Our condensed Lifelong Learning version of Happiness concludes today, with my summation of the best that’s been thought and said on the subject by philosophers in my tradition. My take is as idiosyncratic as anyone’s, and like anyone I could change my mind tomorrow.
But today? Today I find “the best of the west” in the words and happiness advice of Michel de Montaigne, David Hume, William James, Bertrand Russell, Mihaly Csikszentmihaly, Maira Kalman, and Jennifer Michael Hecht.
Montaigne wasn’t always happy, but he had a near-death experience – fell off his horse, swam in and out of consciousness, later reflected that if that’s dying it’s overrateed – that freed him from his worst fears and taught him how to live. Sarah Bakewell summarizes: Don’t worry about death; Pay attention; Question everything; Be convivial; Reflect on everything, regret nothing; Give up control; Be ordinary and imperfect; Let life be its own answer.
Montaigne leaps from the pages of his essays (which he invented – not just his own, but the very form) as mindful, both ruminative and constantly attentive to the present moment. He has good advice for the walker.
When I walk alone in the beautiful orchard, if my thoughts have been dwelling on extraneous incidents for some part of the time, for some other part I bring them back to the walk, to the orchard, to the sweetness of this solitude, and to me.
He walked often in the beautiful orchard. He was yet another peripatetic. We’re everywhere, in the annals of western philosophy. “My thoughts fall asleep if I make them sit down. My mind will not budge unless my legs move it.” Like Emerson and Wordsworth and so many others he might also have said “my books are in my library but my study is outdoors.”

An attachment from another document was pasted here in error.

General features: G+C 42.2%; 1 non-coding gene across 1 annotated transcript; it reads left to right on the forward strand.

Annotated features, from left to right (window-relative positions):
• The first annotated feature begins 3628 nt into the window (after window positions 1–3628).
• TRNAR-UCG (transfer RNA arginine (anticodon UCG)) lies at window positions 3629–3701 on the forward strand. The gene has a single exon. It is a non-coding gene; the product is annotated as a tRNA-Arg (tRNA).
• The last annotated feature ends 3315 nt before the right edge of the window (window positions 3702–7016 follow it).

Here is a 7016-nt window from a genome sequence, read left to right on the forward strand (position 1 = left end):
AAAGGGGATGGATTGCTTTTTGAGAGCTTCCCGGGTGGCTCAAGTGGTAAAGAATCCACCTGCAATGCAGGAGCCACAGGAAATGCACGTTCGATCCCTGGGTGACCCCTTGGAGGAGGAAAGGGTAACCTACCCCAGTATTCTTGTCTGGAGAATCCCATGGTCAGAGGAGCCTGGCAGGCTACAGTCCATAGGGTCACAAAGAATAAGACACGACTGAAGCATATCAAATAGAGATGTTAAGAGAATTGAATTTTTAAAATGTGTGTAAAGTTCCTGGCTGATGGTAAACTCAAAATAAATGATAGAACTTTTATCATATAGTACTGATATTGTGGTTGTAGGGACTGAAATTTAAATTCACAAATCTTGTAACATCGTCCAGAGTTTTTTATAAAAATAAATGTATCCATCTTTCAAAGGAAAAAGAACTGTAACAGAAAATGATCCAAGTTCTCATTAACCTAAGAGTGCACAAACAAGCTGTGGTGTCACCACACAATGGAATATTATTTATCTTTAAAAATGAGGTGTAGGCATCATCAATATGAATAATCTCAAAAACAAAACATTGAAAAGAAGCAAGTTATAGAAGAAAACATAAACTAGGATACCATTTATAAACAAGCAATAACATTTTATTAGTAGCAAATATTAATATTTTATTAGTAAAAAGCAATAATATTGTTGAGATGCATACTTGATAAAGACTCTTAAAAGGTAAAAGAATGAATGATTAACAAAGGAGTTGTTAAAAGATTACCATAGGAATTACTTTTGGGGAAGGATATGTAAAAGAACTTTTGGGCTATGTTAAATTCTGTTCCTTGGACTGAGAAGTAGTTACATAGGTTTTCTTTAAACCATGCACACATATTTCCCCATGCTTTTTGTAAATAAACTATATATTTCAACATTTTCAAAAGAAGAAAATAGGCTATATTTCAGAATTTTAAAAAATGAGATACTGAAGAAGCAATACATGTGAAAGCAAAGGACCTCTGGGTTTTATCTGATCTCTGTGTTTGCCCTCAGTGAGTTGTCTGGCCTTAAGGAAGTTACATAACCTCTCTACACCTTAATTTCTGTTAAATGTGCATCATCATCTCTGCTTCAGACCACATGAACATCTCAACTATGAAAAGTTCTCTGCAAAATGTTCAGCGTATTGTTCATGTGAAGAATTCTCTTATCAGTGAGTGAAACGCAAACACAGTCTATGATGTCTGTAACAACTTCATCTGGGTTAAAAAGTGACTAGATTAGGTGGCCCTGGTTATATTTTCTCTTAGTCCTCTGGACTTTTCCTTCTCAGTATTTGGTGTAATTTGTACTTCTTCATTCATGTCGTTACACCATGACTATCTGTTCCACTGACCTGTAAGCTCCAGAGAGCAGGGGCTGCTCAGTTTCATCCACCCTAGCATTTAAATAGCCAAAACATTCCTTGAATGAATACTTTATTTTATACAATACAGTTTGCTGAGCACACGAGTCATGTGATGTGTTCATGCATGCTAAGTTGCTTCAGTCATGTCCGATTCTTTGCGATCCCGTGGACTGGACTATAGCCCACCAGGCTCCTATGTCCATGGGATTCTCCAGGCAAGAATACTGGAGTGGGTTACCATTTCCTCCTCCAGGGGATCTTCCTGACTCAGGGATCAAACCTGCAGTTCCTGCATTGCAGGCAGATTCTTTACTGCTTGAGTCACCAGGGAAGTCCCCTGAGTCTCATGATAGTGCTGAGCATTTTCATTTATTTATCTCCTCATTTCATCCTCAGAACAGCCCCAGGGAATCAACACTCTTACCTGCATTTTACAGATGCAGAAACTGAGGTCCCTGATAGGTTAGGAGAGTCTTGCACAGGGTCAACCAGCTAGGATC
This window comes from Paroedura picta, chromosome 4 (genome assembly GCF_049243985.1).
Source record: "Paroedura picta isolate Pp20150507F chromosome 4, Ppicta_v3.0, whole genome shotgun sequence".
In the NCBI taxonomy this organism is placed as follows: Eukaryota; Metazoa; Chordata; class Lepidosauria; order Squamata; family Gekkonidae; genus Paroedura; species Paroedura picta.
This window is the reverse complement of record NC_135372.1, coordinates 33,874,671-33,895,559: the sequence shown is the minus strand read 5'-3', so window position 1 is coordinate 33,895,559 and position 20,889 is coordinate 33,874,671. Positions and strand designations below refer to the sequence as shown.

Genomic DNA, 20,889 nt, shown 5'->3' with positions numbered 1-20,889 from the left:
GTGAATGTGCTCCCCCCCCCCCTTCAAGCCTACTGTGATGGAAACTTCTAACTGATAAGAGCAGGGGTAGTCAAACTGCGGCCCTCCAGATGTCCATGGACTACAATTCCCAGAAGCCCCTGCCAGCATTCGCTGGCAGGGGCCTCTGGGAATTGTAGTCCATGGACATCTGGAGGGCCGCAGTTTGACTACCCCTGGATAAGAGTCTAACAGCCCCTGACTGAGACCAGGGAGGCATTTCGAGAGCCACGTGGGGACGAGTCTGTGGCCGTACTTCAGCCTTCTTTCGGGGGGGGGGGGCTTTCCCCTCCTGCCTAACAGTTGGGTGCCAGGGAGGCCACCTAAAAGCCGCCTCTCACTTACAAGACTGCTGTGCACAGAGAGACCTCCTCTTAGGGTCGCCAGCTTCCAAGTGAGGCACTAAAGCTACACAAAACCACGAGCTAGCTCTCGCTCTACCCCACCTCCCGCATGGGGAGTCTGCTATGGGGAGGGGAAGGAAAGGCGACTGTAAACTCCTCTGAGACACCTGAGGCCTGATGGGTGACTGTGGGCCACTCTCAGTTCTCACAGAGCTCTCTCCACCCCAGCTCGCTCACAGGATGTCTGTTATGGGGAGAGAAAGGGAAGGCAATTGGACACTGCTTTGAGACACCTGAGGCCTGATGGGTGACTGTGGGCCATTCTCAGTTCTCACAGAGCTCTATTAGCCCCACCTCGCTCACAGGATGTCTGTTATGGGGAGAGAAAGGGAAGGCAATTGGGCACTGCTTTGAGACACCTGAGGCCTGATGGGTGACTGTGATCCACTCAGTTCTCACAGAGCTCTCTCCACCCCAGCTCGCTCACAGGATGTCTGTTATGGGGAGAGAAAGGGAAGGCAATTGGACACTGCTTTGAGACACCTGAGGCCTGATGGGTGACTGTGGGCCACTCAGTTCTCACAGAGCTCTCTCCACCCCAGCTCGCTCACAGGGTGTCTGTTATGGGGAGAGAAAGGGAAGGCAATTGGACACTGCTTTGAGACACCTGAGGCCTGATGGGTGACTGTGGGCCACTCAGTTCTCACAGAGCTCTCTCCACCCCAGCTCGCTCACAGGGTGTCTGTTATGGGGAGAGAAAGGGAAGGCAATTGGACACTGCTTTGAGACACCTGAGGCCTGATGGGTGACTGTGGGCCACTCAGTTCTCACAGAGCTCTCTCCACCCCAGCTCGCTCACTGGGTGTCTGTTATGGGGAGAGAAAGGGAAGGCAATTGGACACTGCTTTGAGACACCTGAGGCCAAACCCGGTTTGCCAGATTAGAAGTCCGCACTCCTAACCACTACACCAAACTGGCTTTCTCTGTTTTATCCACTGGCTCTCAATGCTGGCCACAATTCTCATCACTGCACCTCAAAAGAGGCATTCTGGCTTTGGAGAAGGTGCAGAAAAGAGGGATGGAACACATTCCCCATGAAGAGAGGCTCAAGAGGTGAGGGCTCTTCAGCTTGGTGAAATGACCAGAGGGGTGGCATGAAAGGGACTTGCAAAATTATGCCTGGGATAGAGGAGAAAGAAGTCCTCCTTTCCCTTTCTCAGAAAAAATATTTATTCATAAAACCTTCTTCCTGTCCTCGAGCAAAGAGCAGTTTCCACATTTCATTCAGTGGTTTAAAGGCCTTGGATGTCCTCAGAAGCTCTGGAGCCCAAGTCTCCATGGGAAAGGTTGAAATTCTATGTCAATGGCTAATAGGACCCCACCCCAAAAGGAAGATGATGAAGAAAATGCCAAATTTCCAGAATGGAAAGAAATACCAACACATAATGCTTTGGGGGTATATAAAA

David Hume’s happiness advice is implicit in a little coda that should be dispensed on Day 1 in every graduate program to every would-be scholar: “Be a philosopher, but amidst your philosophy be still a man.” Stay human. Be kind. Seek the good. Be happy. Don’t overreach.
Alison Gopnik turned to Hume to solve her midlife crisis.
Hume’s really great idea: Ultimately, the metaphysical foundations don’t matter. Experience is enough all by itself. What do you lose when you give up God or “reality” or even “I”? The moon is still just as bright; you can still predict that a falling glass will break, and you can still act to catch it; you can still feel compassion for the suffering of others. Science and work and morality remain intact. Go back to your backgammon game after your skeptical crisis, Hume wrote, and it will be exactly the same game.
In fact, if you let yourself think this way, your life might actually get better. Give up the prospect of life after death, and you will finally really appreciate life before it. Give up metaphysics, and you can concentrate on physics. Give up the idea of your precious, unique, irreplaceable self, and you might actually be more sympathetic to other people… (continues)
And so he was. “He lived an admirable life and a warm, generous spirit breathes through all his writings. I find that very attractive.” Me too, Simon Blackburn, along with the guile-less humility of his “supreme happiness” in “reading and sauntering and lounging and dosing, which I call thinking”… and the acute simplicity of this statement: “Tendency to joy and hope is true happiness; tendency to fear and melancholy is a real unhappiness.”
As for the rest of the best, there’s so much more to say than we’ll have time for – here, there, ever. I’ll just wrap it up now with Jennifer Hecht’s wonderful woods analogy, according to which life is like a journey through a forest. We can either deplore our shaded transit and wish for escape to some place more airy and open, any place but the “seemingly endless, friendless woods.” Or?
Or, “hang a sign that says HOME on a tree and you’re done.”
And so we are.
6 am/5:37, 53/83, 7:51
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